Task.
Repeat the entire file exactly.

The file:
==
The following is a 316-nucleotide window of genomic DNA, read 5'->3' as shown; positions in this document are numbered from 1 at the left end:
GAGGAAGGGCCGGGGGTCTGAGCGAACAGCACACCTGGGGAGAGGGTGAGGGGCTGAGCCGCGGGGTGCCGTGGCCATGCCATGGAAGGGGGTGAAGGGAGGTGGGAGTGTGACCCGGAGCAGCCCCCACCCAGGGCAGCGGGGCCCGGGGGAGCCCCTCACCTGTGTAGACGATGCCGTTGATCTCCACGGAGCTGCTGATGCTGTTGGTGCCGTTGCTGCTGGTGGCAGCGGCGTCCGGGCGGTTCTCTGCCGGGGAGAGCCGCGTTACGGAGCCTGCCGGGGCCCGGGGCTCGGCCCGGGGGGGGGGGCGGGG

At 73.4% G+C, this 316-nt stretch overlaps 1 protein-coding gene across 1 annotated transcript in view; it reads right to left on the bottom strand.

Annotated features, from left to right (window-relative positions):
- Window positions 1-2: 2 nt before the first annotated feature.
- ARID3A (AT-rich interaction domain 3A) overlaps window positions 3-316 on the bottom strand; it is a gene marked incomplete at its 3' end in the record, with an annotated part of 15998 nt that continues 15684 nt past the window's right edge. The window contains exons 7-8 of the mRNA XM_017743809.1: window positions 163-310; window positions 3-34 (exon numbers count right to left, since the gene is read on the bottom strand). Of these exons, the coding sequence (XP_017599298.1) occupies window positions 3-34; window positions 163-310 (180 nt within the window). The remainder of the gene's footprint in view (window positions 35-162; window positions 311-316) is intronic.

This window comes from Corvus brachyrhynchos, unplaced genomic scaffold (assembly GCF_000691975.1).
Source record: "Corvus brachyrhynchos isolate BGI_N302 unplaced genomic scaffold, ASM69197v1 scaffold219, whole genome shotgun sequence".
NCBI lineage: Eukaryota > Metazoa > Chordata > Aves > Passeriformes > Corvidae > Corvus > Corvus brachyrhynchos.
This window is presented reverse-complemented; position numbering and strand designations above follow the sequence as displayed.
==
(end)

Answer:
The following is a 316-nucleotide window of genomic DNA, read 5'->3' as shown; positions in this document are numbered from 1 at the left end:
GAGGAAGGGCCGGGGGTCTGAGCGAACAGCACACCTGGGGAGAGGGTGAGGGGCTGAGCCGCGGGGTGCCGTGGCCATGCCATGGAAGGGGGTGAAGGGAGGTGGGAGTGTGACCCGGAGCAGCCCCCACCCAGGGCAGCGGGGCCCGGGGGAGCCCCTCACCTGTGTAGACGATGCCGTTGATCTCCACGGAGCTGCTGATGCTGTTGGTGCCGTTGCTGCTGGTGGCAGCGGCGTCCGGGCGGTTCTCTGCCGGGGAGAGCCGCGTTACGGAGCCTGCCGGGGCCCGGGGCTCGGCCCGGGGGGGGGGGCGGGG

At 73.4% G+C, this 316-nt stretch overlaps 1 protein-coding gene across 1 annotated transcript in view; it reads right to left on the bottom strand.

Annotated features, from left to right (window-relative positions):
- Window positions 1-2: 2 nt before the first annotated feature.
- ARID3A (AT-rich interaction domain 3A) overlaps window positions 3-316 on the bottom strand; it is a gene marked incomplete at its 3' end in the record, with an annotated part of 15998 nt that continues 15684 nt past the window's right edge. The window contains exons 7-8 of the mRNA XM_017743809.1: window positions 163-310; window positions 3-34 (exon numbers count right to left, since the gene is read on the bottom strand). Of these exons, the coding sequence (XP_017599298.1) occupies window positions 3-34; window positions 163-310 (180 nt within the window). The remainder of the gene's footprint in view (window positions 35-162; window positions 311-316) is intronic.

This window comes from Corvus brachyrhynchos, unplaced genomic scaffold (assembly GCF_000691975.1).
Source record: "Corvus brachyrhynchos isolate BGI_N302 unplaced genomic scaffold, ASM69197v1 scaffold219, whole genome shotgun sequence".
NCBI lineage: Eukaryota > Metazoa > Chordata > Aves > Passeriformes > Corvidae > Corvus > Corvus brachyrhynchos.
This window is presented reverse-complemented; position numbering and strand designations above follow the sequence as displayed.